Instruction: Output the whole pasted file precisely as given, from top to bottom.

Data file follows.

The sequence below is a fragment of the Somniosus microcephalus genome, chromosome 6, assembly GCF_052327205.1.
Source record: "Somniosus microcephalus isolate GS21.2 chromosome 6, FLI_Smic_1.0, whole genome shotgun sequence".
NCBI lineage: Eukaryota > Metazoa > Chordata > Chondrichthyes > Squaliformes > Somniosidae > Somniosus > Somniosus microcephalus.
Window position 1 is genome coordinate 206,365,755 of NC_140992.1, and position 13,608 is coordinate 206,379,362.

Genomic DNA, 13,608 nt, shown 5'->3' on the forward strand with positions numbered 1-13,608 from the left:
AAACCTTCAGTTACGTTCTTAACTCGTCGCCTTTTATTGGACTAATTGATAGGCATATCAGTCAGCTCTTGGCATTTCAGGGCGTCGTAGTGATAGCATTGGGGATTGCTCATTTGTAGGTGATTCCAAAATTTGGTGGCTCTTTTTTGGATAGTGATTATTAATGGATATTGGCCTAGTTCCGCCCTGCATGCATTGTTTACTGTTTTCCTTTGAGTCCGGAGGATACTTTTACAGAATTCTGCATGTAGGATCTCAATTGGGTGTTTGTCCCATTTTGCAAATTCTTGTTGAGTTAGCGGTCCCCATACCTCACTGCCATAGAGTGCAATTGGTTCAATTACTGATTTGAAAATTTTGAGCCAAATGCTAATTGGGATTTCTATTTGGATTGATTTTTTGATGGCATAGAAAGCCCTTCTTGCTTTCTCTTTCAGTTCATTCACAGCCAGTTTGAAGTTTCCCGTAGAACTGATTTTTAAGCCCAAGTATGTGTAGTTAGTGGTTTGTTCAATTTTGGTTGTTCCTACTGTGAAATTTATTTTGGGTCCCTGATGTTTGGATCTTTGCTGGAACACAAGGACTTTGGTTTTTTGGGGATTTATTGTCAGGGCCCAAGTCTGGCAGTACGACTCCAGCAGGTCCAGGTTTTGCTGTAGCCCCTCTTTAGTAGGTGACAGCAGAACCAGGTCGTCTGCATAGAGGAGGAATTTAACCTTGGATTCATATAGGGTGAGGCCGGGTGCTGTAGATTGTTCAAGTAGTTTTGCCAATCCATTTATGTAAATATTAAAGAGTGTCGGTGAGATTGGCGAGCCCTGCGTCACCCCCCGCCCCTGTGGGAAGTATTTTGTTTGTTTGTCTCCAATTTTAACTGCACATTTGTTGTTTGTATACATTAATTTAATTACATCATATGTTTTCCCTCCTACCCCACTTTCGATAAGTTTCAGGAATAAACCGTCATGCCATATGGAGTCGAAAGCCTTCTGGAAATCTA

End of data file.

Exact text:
The sequence below is a fragment of the Somniosus microcephalus genome, chromosome 6, assembly GCF_052327205.1.
Source record: "Somniosus microcephalus isolate GS21.2 chromosome 6, FLI_Smic_1.0, whole genome shotgun sequence".
NCBI lineage: Eukaryota > Metazoa > Chordata > Chondrichthyes > Squaliformes > Somniosidae > Somniosus > Somniosus microcephalus.
Window position 1 is genome coordinate 206,365,755 of NC_140992.1, and position 13,608 is coordinate 206,379,362.

Genomic DNA, 13,608 nt, shown 5'->3' on the forward strand with positions numbered 1-13,608 from the left:
AAACCTTCAGTTACGTTCTTAACTCGTCGCCTTTTATTGGACTAATTGATAGGCATATCAGTCAGCTCTTGGCATTTCAGGGCGTCGTAGTGATAGCATTGGGGATTGCTCATTTGTAGGTGATTCCAAAATTTGGTGGCTCTTTTTTGGATAGTGATTATTAATGGATATTGGCCTAGTTCCGCCCTGCATGCATTGTTTACTGTTTTCCTTTGAGTCCGGAGGATACTTTTACAGAATTCTGCATGTAGGATCTCAATTGGGTGTTTGTCCCATTTTGCAAATTCTTGTTGAGTTAGCGGTCCCCATACCTCACTGCCATAGAGTGCAATTGGTTCAATTACTGATTTGAAAATTTTGAGCCAAATGCTAATTGGGATTTCTATTTGGATTGATTTTTTGATGGCATAGAAAGCCCTTCTTGCTTTCTCTTTCAGTTCATTCACAGCCAGTTTGAAGTTTCCCGTAGAACTGATTTTTAAGCCCAAGTATGTGTAGTTAGTGGTTTGTTCAATTTTGGTTGTTCCTACTGTGAAATTTATTTTGGGTCCCTGATGTTTGGATCTTTGCTGGAACACAAGGACTTTGGTTTTTTGGGGATTTATTGTCAGGGCCCAAGTCTGGCAGTACGACTCCAGCAGGTCCAGGTTTTGCTGTAGCCCCTCTTTAGTAGGTGACAGCAGAACCAGGTCGTCTGCATAGAGGAGGAATTTAACCTTGGATTCATATAGGGTGAGGCCGGGTGCTGTAGATTGTTCAAGTAGTTTTGCCAATCCATTTATGTAAATATTAAAGAGTGTCGGTGAGATTGGCGAGCCCTGCGTCACCCCCCGCCCCTGTGGGAAGTATTTTGTTTGTTTGTCTCCAATTTTAACTGCACATTTGTTGTTTGTATACATTAATTTAATTACATCATATGTTTTCCCTCCTACCCCACTTTCGATAAGTTTCAGGAATAAACCGTCATGCCATATGGAGTCGAAAGCCTTCTGGAAATCTA